Why Mobile Page Speed is Vital for Success

9 October, 2017    |    Development    |    Traff1k D1g1tal

Two decades ago, broadband was emerging fast and the world wide web established itself as an innovative medium for creatives. Visual designers set out to evoke consumer emotions that would lead to positive brand experiences and ultimately increase revenues. These goals haven’t changed much in the last twenty years, but the media used has evolved rapidly. 

Today, even as the desktop web has evolved into the mobile web, a visual designer's goal has remained the same: to evoke emotions that will produce the desired outcomes. But on the mobile web, this is often coming up short. 

When any page is designed, marketers want users to feel positive, curious, excited and interested. But too often users end up feeling frustrated, annoyed, or impatient when they load pages on mobile devices. Why? Because it takes too long for beautiful designs to load, and if a person doesn't wait for a page to load, then the design components are meaningless.

You might be thinking this is not my issue, it’s my developer’s responsibility, its tech… However, the most likely reason why the page is loading slowly is because of the size and quantity of images chosen; the number of visual elements and design complexity decided on; and the variety of fonts used. These are designers' decisions to make. At best, developers can apply some magic to optimise the designs. These optimisations are often limited to improving the speed of a web page by 20-30%. It is more efficient to deliver something faster if it is part of the design criteria. As a developer, it would free up their bandwidth and allow them to focus on other differentiator factors affecting conversion rates. 

Business’s should be focusing on decluttering noise from design and accentuating the critical benefits. Embodying the notion of mobile first through shrinking, serving, simplifying and sharing. Designers must become masters of the limitations presented to them. Here are four tips to help you get there.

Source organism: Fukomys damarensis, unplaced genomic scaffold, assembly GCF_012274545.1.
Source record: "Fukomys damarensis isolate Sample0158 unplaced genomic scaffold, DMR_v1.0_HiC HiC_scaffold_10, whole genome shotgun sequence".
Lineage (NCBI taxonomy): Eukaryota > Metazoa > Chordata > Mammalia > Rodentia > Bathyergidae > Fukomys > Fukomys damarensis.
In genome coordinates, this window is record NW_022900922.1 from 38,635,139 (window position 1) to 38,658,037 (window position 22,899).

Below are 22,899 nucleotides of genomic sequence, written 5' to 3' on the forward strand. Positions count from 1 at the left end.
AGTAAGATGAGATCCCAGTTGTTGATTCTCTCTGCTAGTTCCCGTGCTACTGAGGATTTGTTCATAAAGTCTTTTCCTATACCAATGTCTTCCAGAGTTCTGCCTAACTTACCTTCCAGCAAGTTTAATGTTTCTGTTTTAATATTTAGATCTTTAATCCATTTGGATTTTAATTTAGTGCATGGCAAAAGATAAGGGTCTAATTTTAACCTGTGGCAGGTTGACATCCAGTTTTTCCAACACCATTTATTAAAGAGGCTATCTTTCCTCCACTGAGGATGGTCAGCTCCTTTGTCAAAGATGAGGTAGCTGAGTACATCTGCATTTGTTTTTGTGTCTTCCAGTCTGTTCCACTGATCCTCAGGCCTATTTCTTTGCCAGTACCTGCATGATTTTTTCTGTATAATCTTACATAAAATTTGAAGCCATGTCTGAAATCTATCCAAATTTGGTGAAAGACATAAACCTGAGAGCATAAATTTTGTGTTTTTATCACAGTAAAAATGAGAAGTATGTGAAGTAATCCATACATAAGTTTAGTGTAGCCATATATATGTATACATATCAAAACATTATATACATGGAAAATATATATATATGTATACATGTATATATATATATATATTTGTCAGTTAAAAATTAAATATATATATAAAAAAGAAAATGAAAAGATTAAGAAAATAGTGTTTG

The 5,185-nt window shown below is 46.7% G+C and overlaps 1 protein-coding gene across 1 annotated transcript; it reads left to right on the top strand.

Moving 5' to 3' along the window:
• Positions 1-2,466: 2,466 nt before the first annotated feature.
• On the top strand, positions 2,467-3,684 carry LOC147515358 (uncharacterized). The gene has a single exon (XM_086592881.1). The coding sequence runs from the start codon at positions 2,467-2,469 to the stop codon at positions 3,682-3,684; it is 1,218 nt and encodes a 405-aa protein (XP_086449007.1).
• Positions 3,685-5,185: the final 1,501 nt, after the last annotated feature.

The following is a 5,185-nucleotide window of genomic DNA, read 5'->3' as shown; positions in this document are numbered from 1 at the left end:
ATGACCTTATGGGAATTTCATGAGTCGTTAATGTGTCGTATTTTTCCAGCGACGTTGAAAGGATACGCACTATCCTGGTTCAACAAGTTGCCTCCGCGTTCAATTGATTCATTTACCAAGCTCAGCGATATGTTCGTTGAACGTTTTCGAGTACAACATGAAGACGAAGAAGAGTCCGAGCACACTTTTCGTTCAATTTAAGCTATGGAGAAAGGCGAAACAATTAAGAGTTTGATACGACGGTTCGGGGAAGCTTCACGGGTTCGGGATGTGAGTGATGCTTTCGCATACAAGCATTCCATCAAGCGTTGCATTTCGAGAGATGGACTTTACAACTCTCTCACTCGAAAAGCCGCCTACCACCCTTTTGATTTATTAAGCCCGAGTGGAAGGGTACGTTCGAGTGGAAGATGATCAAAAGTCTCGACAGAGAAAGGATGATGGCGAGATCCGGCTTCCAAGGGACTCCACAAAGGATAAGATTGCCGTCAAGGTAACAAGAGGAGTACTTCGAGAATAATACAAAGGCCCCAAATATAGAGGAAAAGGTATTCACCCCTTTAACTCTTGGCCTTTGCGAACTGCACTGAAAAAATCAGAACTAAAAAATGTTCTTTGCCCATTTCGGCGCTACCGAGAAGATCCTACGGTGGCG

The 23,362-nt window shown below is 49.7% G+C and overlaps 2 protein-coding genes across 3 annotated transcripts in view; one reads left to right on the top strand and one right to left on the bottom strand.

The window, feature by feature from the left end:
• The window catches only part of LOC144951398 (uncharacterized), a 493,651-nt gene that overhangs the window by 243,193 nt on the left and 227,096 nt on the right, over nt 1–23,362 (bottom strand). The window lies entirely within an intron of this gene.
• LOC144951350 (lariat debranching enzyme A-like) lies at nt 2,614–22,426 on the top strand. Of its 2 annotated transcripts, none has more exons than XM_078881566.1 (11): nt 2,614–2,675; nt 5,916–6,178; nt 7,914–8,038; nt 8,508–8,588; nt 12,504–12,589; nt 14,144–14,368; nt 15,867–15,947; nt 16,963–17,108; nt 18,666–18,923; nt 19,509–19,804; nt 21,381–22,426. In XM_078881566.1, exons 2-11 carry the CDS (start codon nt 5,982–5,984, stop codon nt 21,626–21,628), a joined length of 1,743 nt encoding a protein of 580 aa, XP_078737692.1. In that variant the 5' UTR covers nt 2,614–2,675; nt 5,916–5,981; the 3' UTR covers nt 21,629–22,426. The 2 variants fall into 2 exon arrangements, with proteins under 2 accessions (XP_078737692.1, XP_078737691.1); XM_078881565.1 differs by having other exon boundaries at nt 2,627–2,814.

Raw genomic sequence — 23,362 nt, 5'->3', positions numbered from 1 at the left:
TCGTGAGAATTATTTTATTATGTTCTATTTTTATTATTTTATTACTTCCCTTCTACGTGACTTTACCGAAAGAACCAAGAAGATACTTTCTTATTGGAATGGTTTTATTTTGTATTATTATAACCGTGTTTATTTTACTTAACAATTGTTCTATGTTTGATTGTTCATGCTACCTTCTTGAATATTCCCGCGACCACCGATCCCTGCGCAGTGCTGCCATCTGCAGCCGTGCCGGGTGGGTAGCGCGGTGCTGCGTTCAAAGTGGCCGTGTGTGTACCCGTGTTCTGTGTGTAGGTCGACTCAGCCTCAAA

1. Use speed performance budgets to guide decisions

A speed performance budget is a method of ensuring that designers, developers and business stakeholders hold each other accountable for delivering fast web pages. For example, the budget caps the number of seconds it takes for a design to fully load on a 3G connection. By 2020 3G will cover 70% of cellular network connections globally at either 3G or faster speeds. A good best practice is three seconds or less—53% of visits are abandoned if a mobile site takes longer than three seconds to load.

2. Provide agency partners with speed criteria

If controls and goals are not in place, the challenge won’t be met. Both parties, developers and designers, must both work simultaneously toward speed goals. 

3. Design for mobile technologies that are built with speed in mind

Any technology is still only an optimisation of design decisions, but understanding how to design for them is a good first step. A rule of thumb is to focus on the most important point in a design and eliminate features that do not support that point or general user-interface requirements.

4. Embrace Limitations

Including speed as part of the design process is no different than accounting for the limitations of other creative mediums. Designers would not create a four-colour ad for a black-and-white print publication, or produce a 30-second video for a 15-second slot. If we don't design within the medium's limitations, the result is a bad experience.

Designers are capable of creating compelling designs within any medium. Mobile is no different. Once we learn to incorporate speed as a dimension of our design process, utilising tools such as speed performance budgets and technologies, we can ensure that the emotions we intend to evoke are the ones that people have when they experience our designs.

Traff1k D1g1tal drive your digital growth by improving you company’s digital capabilities, from enhancing your digital strategy incorporating Search Engine marketing to Social Media, web design and development, we’ve got you covered. Below are a few examples of the synergies that visual design and developers are able to create to enhance the users web experience. 

Holiday Inn Express Sydney Maquarie Park
Pullman Cairns International
Wairakei Golf And Sanctuary
Poronui Hunting & Fishing
Universal Homes

Source: Think With Google 

 

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